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Invisible Music

by Jonathan Coe

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Tokyo Story 02:24
Bliss Mill 05:47


The music on this album was recorded at various points during the last twelve years. The earliest track, Tokyo Story, was recorded in 2009 at Regal Lane Studio, in a session engineered by the late Kenneth Brake. The most recent, Spring in My Step and Autumn in My Step, were finalised – and guitar parts added – in January 2021. Like my previous album, Unnecessary Music, this is a completely solo effort: I play all the keyboards and guitars, and programmed all the drum parts.

I’ve improvised and composed little tunes on the piano and guitar for most of my life, usually in the intervals between writing my novels, but I went through an especially prolific phase during my mid-twenties, in the years 1985-1987. Some of the longest pieces on this album date from this period. Three of them (Christmas in Eastbourne, The Hatchjaw-Bassett Version, Juliet and the China Men) were written for The Peer Group, the band I was then playing with, which at this time was a largely instrumental outfit with a line-up of keyboards, guitar, alto sax, drums and bass. My heroes back then were composers like Dave Stewart, Alan Gowen and Neil Ardley, who had been writing elaborate, tuneful pieces in a jazz-rock idiom, and this was what I tried to imitate, even though musical fashions had changed dramatically in the meantime. I don’t have any good recordings of our performances, so these new versions are attempts to recreate the sound of the band with virtual instruments.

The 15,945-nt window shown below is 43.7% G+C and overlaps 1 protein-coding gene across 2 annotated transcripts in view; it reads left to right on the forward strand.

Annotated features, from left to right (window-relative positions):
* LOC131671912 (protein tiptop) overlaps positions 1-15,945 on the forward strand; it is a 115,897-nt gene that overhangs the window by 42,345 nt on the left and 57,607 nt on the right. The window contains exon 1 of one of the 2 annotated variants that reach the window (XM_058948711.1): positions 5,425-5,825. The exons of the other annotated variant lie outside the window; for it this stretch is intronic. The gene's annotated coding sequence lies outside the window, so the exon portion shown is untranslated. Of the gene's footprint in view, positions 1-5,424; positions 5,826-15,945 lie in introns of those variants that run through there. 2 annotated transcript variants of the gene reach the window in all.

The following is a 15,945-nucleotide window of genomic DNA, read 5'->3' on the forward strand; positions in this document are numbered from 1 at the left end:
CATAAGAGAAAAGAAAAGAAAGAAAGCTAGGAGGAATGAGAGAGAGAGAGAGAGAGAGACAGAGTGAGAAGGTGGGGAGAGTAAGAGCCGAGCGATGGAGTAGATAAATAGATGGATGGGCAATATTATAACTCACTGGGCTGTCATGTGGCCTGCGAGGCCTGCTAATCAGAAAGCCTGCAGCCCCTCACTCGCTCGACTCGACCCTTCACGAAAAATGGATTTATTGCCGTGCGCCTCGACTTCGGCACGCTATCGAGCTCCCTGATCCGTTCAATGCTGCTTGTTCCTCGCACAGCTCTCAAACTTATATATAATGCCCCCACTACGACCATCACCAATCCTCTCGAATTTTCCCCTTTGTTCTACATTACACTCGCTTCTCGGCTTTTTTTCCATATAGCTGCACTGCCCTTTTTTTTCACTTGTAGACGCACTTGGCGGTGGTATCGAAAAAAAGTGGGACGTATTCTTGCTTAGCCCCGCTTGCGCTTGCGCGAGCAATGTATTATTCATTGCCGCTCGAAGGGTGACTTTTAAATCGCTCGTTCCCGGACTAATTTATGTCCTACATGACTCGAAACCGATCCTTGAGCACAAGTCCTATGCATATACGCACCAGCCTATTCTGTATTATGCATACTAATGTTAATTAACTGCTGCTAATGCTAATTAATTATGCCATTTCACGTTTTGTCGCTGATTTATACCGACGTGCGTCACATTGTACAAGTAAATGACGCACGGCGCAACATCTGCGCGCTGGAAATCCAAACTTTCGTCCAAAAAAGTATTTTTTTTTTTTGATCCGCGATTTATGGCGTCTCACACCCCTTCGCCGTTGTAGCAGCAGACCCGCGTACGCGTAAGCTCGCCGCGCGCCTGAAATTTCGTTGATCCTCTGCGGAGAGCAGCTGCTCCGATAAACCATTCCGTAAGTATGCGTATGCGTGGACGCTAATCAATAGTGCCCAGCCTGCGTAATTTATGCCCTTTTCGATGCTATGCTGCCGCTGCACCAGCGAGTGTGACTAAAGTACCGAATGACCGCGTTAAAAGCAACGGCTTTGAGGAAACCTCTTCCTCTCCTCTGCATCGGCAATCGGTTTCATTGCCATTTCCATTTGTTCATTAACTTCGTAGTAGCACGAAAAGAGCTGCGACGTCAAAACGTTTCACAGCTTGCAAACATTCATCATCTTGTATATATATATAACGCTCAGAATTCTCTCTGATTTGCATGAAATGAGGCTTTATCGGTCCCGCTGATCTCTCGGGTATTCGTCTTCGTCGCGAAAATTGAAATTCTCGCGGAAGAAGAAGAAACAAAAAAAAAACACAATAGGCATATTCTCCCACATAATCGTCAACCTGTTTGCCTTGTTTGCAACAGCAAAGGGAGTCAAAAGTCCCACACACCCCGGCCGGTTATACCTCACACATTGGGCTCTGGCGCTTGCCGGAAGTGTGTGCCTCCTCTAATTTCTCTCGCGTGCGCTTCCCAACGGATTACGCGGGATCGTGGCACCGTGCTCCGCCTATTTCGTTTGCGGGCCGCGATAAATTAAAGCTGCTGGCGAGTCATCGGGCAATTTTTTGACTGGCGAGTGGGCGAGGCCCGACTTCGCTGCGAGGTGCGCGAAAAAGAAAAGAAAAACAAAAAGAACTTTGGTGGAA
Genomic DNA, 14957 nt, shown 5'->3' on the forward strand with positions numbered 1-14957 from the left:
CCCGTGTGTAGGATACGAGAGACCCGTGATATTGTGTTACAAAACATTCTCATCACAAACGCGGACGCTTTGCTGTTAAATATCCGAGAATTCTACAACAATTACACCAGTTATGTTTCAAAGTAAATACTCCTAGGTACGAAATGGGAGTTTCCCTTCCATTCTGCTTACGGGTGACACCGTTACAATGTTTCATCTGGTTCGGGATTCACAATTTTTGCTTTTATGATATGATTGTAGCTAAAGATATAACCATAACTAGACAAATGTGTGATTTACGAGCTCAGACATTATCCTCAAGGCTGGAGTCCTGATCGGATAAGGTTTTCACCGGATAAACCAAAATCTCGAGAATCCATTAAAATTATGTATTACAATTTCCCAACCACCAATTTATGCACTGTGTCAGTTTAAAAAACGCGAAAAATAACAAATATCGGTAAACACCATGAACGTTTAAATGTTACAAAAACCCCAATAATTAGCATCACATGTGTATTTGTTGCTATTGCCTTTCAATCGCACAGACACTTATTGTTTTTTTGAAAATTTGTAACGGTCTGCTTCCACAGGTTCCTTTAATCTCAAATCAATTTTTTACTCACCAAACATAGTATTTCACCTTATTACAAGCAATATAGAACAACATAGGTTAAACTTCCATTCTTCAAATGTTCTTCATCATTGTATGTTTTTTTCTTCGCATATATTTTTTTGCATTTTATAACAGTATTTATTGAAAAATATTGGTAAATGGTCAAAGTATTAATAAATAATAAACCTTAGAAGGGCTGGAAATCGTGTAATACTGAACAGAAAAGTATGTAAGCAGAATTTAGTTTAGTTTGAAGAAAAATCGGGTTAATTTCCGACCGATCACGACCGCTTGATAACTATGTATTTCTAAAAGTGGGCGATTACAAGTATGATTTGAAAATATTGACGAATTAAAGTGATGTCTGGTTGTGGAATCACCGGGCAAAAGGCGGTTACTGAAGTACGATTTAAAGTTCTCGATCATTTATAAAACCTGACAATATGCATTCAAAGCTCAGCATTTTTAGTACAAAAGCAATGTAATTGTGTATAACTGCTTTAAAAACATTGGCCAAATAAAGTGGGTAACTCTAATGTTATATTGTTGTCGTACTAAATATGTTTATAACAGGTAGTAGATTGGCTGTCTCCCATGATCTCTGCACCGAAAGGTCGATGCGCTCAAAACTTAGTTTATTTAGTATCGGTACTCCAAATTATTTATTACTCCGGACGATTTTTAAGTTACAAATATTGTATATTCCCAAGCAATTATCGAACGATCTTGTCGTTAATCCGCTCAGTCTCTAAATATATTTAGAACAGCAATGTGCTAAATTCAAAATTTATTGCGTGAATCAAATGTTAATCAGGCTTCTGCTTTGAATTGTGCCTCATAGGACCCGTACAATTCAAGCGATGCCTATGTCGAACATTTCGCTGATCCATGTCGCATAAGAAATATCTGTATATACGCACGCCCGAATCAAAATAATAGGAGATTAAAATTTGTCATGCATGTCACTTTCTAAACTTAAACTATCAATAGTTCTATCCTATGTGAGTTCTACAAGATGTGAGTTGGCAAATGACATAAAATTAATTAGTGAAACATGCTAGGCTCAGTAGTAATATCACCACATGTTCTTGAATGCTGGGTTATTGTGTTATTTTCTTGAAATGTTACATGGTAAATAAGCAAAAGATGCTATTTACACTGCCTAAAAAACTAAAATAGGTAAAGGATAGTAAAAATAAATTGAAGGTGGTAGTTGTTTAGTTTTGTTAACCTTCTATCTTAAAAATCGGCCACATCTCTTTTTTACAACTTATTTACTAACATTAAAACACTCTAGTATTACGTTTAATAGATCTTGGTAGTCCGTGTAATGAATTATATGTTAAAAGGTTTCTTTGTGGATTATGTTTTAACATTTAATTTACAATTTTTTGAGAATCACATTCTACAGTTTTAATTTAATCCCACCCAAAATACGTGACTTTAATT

As its title suggests, 14th March 1985 also dates from the mid-1980s. My diary tells me that the piece was composed that day, although I don’t have a clear recollection of what prompted it. Whatever it was, it clearly inspired me with unusually romantic feelings.

The remaining pieces are more fragmentary, and mainly arose from improvisations on the keyboard during the last few years. I keep an electric keyboard next to my desk as I write, and when words are failing me (as they often do) I sometimes turn to music instead. Tunes like Bliss Mill and It’s Been Real are the result.

I wouldn’t really know how to categorise this music, but listeners familiar with bands like Caravan, Gilgamesh and National Health – stalwarts of the so-called Canterbury scene of the 1970s – will perhaps see where I’m trying to come from. For this reason, I’m especially pleased that these tracks have been mastered by Julian Gordon-Hastings, son of Caravan’s Pye Hastings. I hope you'll agree that he’s done a fantastic job, on what is essentially a collection of home recordings.


released February 4, 2021

All tracks composed and performed by Jonathan Coe

Mastering by Julian Gordon-Hastings

Spa Road Records SPA 004


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Jonathan Coe London, UK

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